Annals of Biomedical Engineering

, Volume 40, Issue 9, pp 1982–1995

Flow Field of a Novel Implantable Valveless Counterpulsation Heart Assist Device

  • A. Berthe
  • S. Gärtlein
  • Ch. Lederer
  • U. Kertzscher
  • K. Affeld
  • L. Goubergrits
Article

DOI: 10.1007/s10439-012-0569-5

Cite this article as:
Berthe, A., Gärtlein, S., Lederer, C. et al. Ann Biomed Eng (2012) 40: 1982. doi:10.1007/s10439-012-0569-5

Abstract

Flow fields are one of the key factors associated with the life threatening formation of thrombi in artificial organs. Therefore, knowledge of flow field is crucial for the design and optimization of a long-term blood pump performance. The blood chamber flow of a novel counterpulsation heart assist device (CPD) has been investigated using laser Doppler velocimetry (LDV), particle image velocimetry (PIV), and near-wall PIV (wall-PIV). The wall-PIV is an in-house developed technique assessing wall shear rates (WSR). These experimental techniques analyzed complex transient three-dimensional (3D) flow fields including major and secondary structures during the whole CPD cycle (ejection, filling, and hold time). PIV measurements in the central plane investigated an evolution (development and destruction) of the blood chamber fully filling vortex as the major CPD flow structure. The wall-PIV measurements identified areas of blood stagnation (vortex center and jet impingements) and quantified WSR at the front housing. Maximal mean WSR of 2,045 ± 605 s−1 were found at the end of the filling. The LDV, which identified helical flow structure at the outer region of the pump, was used to complete 3D flow analysis and to combine PIV and wall-PIV results. The results suggest good washing behavior of the CPD regarding thrombus formation.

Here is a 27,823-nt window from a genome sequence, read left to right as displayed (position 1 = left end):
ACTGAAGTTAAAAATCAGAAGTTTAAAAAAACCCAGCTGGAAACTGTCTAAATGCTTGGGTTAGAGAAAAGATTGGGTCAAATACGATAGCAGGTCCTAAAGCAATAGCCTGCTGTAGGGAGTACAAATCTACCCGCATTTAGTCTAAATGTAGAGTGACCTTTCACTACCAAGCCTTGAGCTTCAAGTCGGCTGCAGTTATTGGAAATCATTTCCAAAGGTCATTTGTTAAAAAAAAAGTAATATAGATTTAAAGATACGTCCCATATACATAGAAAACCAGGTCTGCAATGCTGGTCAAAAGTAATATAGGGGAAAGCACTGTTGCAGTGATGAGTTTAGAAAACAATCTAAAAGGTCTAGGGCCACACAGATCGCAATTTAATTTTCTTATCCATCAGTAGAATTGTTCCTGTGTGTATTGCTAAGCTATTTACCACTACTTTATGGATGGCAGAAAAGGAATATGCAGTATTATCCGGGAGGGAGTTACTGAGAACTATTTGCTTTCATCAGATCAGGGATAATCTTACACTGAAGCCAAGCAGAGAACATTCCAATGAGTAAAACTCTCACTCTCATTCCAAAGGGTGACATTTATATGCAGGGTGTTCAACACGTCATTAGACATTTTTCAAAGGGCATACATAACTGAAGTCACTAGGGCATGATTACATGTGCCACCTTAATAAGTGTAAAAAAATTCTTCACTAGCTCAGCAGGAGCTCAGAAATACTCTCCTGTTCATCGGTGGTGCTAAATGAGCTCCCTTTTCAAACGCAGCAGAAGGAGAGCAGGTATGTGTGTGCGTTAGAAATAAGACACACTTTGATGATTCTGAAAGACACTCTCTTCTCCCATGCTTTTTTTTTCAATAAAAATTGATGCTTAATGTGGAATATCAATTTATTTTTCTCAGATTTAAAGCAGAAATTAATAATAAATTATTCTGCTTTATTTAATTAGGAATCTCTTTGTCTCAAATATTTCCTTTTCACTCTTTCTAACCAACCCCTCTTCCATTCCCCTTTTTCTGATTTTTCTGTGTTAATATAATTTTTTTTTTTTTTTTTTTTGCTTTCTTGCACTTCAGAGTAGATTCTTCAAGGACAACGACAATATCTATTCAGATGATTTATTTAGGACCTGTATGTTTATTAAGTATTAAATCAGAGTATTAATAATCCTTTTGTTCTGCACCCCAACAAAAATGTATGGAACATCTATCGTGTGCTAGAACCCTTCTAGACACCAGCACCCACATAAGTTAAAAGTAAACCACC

Keywords

Particle image velocimetry Laser Doppler velocimetry Wall shear stress 

Abbreviations

CPD

Counterpulsation device

MHAD

Mechanical heart assist device

VAD

Ventricle assist device

PIV

Particle image velocimetry

PTV

Particle tracking velocimetry

LDV

Laser Doppler velocimetry

ePTFE

Expanded Polytetrafluorethen

IABP

Intraaortic balloon pump

ECG

Electrocardiography

WSR

Wall shear rate

Copyright information

© Biomedical Engineering Society 2012

Authors and Affiliations

  • A. Berthe
    • 1
  • S. Gärtlein
    • 1
  • Ch. Lederer
    • 2
  • U. Kertzscher
    • 1
  • K. Affeld
    • 1
  • L. Goubergrits
    • 1
  1. 1.Biofluid Mechanics LaboratoryCharité – Universitätsmedizin BerlinBerlinGermany
  2. 2.LB EngineeringBerlinGermany

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